Higher Education Learning Resources - Geosciences and the SDGs: Higher Education Learning Resources — Geology for Global Development (


Articles published in the IAPG Blog:

IAPG - International Association for Promoting Geoethics

Saturday, April 24, 2021

The issue n. 1 - 2021 
of the IAPGeoethics Newsletter is out!

The issue n. 1 - 2021 of the Newsletter of the IAPG - International Association for Promoting Geoethics was released on 23 April 2021.

  • Geoethics at the vEGU21 (26 and 29 April 2021)
  • New book on geoethics and groundwater management
  • New book on geoethics (in Italian)
  • Special Issue of the journal Sustainability (Call for papers): "New Advances on Geoethics and Sustainable Development" and two papers published in the special issue
  • New discount for the eLearning Course "Practical Geocommunication"
  • Workshop on Geodiversity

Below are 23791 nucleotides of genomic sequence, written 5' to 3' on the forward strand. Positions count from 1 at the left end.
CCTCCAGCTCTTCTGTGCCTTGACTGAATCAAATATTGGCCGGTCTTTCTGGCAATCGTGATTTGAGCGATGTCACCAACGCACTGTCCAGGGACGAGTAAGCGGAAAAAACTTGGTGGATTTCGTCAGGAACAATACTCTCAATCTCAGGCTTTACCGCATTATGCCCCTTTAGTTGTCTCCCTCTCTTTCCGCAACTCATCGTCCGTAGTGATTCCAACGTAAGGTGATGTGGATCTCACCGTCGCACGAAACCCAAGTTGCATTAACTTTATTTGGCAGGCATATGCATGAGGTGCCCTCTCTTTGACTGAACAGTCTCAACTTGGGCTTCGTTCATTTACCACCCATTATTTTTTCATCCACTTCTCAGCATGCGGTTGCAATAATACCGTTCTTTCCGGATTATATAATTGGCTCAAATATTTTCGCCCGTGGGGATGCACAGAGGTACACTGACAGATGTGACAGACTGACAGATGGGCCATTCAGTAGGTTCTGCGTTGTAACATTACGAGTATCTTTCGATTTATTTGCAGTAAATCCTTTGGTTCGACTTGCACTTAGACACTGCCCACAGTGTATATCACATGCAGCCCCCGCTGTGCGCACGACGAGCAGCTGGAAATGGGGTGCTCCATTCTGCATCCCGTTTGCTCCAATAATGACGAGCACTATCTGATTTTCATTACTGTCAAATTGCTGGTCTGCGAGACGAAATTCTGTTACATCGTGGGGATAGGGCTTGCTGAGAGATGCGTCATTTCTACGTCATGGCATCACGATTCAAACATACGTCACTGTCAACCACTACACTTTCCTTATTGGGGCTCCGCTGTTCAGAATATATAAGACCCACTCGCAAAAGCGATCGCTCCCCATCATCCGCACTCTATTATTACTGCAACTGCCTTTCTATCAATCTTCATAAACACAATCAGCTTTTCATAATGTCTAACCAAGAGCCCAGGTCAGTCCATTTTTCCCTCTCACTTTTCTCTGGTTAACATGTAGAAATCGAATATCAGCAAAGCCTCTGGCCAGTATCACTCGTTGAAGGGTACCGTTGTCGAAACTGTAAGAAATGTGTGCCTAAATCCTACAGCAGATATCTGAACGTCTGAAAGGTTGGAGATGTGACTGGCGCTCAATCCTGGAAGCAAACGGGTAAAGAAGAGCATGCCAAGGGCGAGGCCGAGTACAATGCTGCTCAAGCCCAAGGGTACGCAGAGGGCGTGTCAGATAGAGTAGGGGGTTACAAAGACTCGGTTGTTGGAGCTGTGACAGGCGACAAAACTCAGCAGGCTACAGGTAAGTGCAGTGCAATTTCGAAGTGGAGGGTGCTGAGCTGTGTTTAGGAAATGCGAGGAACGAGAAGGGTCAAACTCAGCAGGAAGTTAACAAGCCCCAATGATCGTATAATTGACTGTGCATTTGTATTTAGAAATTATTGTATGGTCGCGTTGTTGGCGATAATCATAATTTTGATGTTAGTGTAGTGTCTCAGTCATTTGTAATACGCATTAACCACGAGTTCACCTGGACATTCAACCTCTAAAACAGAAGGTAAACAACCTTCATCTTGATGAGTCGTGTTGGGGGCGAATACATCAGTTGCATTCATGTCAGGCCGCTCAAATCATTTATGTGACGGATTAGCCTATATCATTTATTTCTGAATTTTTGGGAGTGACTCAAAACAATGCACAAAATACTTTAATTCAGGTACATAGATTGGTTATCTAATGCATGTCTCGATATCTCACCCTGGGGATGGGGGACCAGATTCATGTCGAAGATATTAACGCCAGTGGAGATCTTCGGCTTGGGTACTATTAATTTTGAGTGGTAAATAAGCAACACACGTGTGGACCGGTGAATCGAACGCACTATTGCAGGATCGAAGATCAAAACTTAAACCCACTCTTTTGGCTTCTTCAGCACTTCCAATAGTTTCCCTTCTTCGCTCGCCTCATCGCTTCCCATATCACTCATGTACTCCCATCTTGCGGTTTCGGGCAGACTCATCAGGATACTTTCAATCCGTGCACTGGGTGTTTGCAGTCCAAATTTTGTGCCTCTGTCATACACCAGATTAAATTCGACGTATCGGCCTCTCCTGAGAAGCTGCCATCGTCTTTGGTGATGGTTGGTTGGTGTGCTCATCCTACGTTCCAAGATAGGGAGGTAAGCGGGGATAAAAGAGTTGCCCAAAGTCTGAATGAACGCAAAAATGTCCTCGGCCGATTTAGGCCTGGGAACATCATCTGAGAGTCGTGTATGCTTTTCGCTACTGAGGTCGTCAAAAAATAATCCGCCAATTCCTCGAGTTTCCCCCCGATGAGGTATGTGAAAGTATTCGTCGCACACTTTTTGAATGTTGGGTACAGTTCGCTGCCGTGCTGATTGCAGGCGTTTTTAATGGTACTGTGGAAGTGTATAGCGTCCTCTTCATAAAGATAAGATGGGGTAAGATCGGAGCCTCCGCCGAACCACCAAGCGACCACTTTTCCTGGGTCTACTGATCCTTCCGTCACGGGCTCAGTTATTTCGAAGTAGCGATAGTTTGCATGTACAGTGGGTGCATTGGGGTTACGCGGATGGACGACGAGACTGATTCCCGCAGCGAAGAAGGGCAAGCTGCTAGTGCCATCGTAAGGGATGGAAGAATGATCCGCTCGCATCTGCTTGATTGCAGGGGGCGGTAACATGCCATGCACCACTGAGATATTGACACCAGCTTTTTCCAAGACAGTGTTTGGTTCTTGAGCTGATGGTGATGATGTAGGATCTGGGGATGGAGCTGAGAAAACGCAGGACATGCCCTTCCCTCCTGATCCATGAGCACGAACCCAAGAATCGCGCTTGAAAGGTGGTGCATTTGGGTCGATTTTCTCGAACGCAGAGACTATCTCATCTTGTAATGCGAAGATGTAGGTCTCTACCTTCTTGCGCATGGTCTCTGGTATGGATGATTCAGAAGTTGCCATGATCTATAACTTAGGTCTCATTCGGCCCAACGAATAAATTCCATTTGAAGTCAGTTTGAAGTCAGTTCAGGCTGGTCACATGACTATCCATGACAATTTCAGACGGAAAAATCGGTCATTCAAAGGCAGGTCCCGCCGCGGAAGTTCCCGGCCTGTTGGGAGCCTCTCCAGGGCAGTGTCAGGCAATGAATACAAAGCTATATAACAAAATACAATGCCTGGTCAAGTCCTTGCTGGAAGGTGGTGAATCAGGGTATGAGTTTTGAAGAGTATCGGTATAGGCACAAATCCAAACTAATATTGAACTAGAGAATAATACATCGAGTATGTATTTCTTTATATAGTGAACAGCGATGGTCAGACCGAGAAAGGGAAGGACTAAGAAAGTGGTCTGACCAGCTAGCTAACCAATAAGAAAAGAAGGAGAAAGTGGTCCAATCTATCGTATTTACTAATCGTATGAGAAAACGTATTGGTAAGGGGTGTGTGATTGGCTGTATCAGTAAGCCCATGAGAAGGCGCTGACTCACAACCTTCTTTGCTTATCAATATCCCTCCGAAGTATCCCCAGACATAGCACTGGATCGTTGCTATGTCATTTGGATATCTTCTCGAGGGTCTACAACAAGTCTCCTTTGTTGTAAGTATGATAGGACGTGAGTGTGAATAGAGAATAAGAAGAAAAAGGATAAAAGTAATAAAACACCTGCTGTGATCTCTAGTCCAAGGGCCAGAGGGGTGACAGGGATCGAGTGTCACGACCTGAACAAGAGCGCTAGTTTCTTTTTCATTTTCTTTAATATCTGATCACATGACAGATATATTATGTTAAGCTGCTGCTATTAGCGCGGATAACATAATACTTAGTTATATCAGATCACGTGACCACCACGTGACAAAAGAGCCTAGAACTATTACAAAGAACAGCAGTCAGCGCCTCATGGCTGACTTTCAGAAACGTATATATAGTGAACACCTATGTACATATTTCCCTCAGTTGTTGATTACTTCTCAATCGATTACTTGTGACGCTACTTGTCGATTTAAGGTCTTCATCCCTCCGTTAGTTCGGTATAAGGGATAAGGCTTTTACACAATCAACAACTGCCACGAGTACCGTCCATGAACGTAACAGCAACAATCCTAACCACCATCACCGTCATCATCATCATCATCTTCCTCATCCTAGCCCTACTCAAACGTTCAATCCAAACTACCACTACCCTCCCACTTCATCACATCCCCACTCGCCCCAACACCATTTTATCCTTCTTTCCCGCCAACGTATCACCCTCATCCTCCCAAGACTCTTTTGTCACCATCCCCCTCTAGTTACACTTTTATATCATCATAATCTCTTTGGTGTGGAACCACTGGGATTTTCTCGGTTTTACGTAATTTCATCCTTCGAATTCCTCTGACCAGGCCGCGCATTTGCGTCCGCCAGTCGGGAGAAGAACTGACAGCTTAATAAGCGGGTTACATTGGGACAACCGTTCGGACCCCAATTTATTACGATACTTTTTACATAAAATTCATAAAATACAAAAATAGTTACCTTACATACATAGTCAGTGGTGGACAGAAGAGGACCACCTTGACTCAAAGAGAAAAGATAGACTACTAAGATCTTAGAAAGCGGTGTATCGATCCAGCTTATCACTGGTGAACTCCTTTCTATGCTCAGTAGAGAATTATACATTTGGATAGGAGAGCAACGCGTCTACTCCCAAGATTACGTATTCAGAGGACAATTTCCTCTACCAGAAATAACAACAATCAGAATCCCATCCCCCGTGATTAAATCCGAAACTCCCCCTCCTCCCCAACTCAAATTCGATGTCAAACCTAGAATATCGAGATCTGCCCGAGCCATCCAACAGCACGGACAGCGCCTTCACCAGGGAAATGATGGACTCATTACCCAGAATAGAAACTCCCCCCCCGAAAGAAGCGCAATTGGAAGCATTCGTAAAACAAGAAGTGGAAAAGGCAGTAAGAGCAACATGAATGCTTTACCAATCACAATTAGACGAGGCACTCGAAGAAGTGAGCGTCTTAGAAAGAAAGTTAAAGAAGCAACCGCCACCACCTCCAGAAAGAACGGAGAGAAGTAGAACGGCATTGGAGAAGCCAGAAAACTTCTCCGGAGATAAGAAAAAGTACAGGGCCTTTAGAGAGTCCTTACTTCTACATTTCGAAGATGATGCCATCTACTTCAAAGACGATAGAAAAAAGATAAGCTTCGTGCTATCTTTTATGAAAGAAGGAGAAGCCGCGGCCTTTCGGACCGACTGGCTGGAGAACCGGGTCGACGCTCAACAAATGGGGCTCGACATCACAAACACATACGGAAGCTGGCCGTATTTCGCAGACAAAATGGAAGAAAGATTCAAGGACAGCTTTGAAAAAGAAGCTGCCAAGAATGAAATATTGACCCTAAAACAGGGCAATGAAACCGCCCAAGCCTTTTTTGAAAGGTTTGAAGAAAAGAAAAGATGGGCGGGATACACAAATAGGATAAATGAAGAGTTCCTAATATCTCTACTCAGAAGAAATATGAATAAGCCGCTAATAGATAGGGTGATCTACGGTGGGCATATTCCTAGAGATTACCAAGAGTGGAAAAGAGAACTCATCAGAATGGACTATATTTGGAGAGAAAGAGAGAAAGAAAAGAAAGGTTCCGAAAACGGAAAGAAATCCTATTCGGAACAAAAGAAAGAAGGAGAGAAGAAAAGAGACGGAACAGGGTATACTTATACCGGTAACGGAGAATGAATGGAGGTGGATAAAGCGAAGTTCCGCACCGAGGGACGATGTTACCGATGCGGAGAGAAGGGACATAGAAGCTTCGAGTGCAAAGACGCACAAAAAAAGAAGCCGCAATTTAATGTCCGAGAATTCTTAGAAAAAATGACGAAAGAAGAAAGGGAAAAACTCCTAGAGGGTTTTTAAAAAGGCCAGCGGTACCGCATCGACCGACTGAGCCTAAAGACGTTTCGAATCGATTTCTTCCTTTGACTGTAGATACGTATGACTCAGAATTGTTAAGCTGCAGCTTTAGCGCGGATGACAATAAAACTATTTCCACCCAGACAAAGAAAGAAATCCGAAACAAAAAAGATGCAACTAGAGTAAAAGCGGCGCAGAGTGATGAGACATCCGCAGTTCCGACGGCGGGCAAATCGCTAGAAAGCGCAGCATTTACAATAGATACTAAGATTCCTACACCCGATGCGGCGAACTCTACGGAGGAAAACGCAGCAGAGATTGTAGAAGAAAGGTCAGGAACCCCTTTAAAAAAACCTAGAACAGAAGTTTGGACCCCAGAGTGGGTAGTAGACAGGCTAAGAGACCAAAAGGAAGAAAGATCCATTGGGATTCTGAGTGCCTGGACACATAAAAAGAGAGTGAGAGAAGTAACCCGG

• Video Lecture on "Geoethics: Integrity and Ethics in Science in Higher Education"
  • IAPG signed an agreement for cooperation with JMO, Turkey
  • IAPG-Canada has a new coordinator
  • IAPG-Iran has a new co-coordinator
  • Past events on geoethics
  • From the IAPG Blog: Process, Procedures, and Proposals: Establishing a UNESCO International Geodiversity Day
  • From the IAPG Blog: Rediscovering the sense of the human in a chaos of "ceneisms"
  • From the IAPG Blog: Geology, Climate Change and New Policy for our Territories benefit
  • From the IAPG Blog: eGeos: Bringing Our Talents to the Emerging Energy Economy